That doesn't tell us much Dommo ???    Did you meet your wife in Belfast or abroad or is it a secret  ;)
Why did you assume it had anything to do with her?  :D
Title: Re: HOW COME YOU LEFT BELFAST
Post by: Bigali on December 20, 2013, 12:36:30 AM
The question I ask myself is how in the name of Jaysus  I came to BE in Belfast !  :o  Joke !  :)
Title: Re: HOW COME YOU LEFT BELFAST
Post by: barry on December 20, 2013, 01:06:04 AM
The question I ask myself is how in the name of Jaysus  I came to BE in Belfast !  :o  Joke !  :)

  Did  ya  take  the  wrong  Bus   ;) ;) :D
Title: Re: HOW COME YOU LEFT BELFAST
Post by: Bigali on December 20, 2013, 01:14:20 AM

  Did  ya  take  the  wrong  Bus   ;) ;) :D

Thought I was goin til Millisle for me holidays , got aff at the Hack by mistake  :-\
Title: Re: HOW COME YOU LEFT BELFAST
Post by: barry on December 20, 2013, 01:37:40 AM

Thought I was goin til Millisle for me holidays , got aff at the Hack by mistake  :-\

   :D  Many  a  time  I  fell  asleep  on  the  bus  on  my   way

    Home  after  having  a  few  jars  in  the  City ( Belfast )  I  lived

    in  Ardoyne  at  that  time,   woke  up  at  the  Ligoneil  loop

                                  :drinks: :drinks:
Title: Re: HOW COME YOU LEFT BELFAST
Post by: Astor on December 20, 2013, 10:12:49 AM
Why did you assume it had anything to do with her?  :D

Norty Norty O secretive one  ::)
Title: Re: HOW COME YOU LEFT BELFAST
Post by: Dommo on December 20, 2013, 02:11:20 PM
Norty Norty O secretive one  ::)
I actually left befast to go and live in Eire. I was working for the Revenue commission and living in Rathmines. It was nice to get away from the nonsense. Back in them days they had wee stupid parades and fights about trivia. But that was loooooooong ago   :D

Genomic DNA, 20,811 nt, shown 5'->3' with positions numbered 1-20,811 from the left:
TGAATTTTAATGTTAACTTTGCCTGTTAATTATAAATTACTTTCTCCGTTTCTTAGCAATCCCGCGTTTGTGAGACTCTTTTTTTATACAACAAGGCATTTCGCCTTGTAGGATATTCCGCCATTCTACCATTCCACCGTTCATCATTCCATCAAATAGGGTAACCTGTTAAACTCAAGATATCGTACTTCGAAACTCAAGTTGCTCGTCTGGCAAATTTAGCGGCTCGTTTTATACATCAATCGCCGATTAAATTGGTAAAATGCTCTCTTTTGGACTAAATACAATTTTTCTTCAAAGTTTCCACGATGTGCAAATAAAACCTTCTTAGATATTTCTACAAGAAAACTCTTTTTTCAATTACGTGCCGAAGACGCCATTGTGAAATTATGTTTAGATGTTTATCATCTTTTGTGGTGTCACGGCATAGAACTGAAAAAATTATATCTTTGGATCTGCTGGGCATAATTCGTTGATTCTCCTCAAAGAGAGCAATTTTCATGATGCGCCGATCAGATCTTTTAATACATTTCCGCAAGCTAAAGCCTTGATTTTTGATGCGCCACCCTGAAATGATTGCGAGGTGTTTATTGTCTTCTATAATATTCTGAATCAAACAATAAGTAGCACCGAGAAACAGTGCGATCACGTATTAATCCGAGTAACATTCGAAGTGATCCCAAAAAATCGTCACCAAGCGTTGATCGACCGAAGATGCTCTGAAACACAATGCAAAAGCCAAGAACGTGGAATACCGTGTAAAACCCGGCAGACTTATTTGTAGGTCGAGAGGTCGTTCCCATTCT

Title: Re: HOW COME YOU LEFT BELFAST
Post by: Captain_Pugwash on January 03, 2015, 04:00:09 PM
Working as an apprentice, fell into a bit of bad company, troubles related. Sentenced to Borstal Training which did not suit and was almost dismissed as a Borstal failure. Released but prior to release I realised that this country had nothing for me. Moved to England after my 18th birthday, got a few jobs, applied back for college and was able to kickstart my apprenticeship education coupled with similar work in an engineering plant. Finished education, passed exams, had a look around and decided i did not want to turn out like my workmates , all married in early 20s, saddled with mortgages so I applied for the Royal Marines. Not initially accepted as I had been in trouble with the lawso went to the Army, they had no real problem with this and 3 weeks later I was a recruit. More training, followed by more education then posted to Germany in 1980, joined an Infantry Unit that was about to embark on Op Banner in West Belfast. Returned on Op tour in 1981. The place had not changed a bit. Even the 70s fashions were still in place. Inside 6 years I had turned full circle from being in the pits, lower thaan even many west Belfast losers into a well adjusted well equipped individual, ready for life's challenges such as finance, housing, recreation and travel. Left the Army after 15 years and have been in business ever since. Not always been easy but have always been able to breakout of a rut.